A quantum gate is usually defined as a unitary transformation, like the definition found in "Mathematics of Quantum Mechanics" by Scherer. According to this definition, can we consider a quantum gate synonymous with a unitary gate?

However, this definition seems to exclude measurements, which are non-unitary operations, from being considered as quantum gates. How can we address this shortcoming? Are measurements the only non-unitary operations to consider? What are some arguments for and against including measurement operations as quantum gates?

Would it be appropriate to modify the definition of a quantum gate to something like:

A quantum gate is any unitary transformation coupled with the measurement gate.

I have come across a similar question, where the general consensus seems to be that "quantum gates are unitary". The intent of my question is to clarify whether it would be inherently wrong to consider the measurement operator as a quantum gate, and whether there would be any merit in considering this proposed definition.

  • $\begingroup$ If you want an expanded definition that includes feasible non-unitary operations, people generally talk about "quantum channels" or "CPTP maps," which include unitaries, measurements, and combinations of unitaries and measurements. $\endgroup$ Commented May 27 at 16:01
  • $\begingroup$ I am familiar with quantum channels. My question specifically relates to quantum gates and an appropriate definition for them: what counts as a quantum gate and what does not. $\endgroup$
    – Josh
    Commented May 27 at 16:09
  • $\begingroup$ My point is that "unitary transformations plus measurements" gives you all possible quantum channels. So "unitary transformations plus measurements" already has a name, and calling that collection "quantum gates" would be redundant. $\endgroup$ Commented May 27 at 16:12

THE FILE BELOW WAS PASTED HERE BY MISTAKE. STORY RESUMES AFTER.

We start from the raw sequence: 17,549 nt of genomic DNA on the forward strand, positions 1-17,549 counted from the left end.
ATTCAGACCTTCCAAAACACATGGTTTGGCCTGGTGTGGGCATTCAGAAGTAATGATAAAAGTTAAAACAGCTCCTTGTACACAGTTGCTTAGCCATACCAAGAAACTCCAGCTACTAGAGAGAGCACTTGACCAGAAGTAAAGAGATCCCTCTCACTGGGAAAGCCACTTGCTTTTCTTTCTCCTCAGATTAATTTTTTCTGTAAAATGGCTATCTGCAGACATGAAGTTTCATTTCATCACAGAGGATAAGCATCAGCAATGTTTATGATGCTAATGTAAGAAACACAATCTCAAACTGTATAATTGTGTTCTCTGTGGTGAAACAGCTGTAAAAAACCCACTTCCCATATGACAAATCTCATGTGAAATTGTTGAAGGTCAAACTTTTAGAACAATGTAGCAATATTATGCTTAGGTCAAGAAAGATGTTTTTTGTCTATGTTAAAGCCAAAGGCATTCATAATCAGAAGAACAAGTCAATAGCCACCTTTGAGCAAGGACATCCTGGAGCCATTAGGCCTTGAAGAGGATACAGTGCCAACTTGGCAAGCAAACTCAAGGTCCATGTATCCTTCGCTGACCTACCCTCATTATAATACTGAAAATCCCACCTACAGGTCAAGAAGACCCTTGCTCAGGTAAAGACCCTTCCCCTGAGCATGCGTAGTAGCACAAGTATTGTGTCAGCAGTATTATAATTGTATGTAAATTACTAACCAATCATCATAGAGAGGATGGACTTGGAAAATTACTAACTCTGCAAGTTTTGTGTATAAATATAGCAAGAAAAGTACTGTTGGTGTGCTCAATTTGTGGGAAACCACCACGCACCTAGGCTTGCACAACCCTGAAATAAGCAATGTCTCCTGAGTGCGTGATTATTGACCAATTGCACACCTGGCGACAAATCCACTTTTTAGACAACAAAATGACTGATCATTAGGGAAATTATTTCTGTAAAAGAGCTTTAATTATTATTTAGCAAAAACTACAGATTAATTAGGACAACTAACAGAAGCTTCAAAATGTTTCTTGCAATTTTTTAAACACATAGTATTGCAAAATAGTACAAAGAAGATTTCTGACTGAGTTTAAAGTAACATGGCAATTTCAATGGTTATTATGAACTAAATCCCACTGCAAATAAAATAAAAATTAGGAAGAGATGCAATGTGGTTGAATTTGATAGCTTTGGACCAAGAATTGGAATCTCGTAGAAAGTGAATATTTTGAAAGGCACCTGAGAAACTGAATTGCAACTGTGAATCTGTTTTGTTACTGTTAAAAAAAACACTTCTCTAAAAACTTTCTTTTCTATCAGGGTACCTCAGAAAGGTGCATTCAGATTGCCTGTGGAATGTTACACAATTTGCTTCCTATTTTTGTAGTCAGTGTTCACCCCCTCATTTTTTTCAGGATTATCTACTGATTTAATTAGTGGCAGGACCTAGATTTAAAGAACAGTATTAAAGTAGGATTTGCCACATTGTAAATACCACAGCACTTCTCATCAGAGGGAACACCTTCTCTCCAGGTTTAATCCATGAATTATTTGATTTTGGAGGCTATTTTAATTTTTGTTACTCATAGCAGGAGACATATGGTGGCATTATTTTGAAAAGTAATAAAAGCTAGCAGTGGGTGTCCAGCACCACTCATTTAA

• $\begingroup$ but then when we say "measurement gate", what do we mean by "gate"? are we being informal? or do we mean a gate that is not a quantum gate, since it is not unitary? $\endgroup$
    – Josh
    Commented May 27 at 16:18

2 Answers 2


Sometimes people mean unitary-only. Sometimes they mean generically anything you might do to the qubits (like a measurement gate or a reset gate or a dynamical decoupling gate or a leakage removal gate).

Personally I prefer the wider definition, since in error correction the way we plan to implement most unitary effects is with measurements. It's weird to switch from calling your CNOT gate a "gate" to calling it "not a gate" when you start explaining that you did it with lattice surgery with classically-tracked feedback.


I wouldn't say it's coupled with the measurement gate. I think they are inherently different:

A quantum gate is equivalent to a Unitary matrix. Quantum gates create together a quantum circuit (which, in turn, can also be thought of as a Unitary matrix). The measurement operator is equivalent to a projection and, therefore, of course, non-unitary.

There are other manipulations you can do on a qubit, like the reset operator (practically a measurement), which is also non-unitary, and therefore I wouldn't define it as a quantum gate.

I very much agree with the Wikipedia definition (https://en.wikipedia.org/wiki/Quantum_logic_gate), focusing on the fact that the gates are building blocks of a quantum circuits. With regards to your question, they state the gates are reversible (and, therefore, not including measurements).

  • $\begingroup$ If measurement is not a quantum gate, then what is meant by "measurement gate"? Why do we use the word "gate", when it is not a gate? $\endgroup$
    – Josh
    Commented May 29 at 9:45
  • $\begingroup$ That's the definition I think is correct. Measurement is a quantum operation that, unlike quantum gates, collapses the state. Because of its non-unitary nature, it is inherently different, and therefore I believe we should treat it as different $\endgroup$
    – Nati Erez
    Commented May 30 at 11:15

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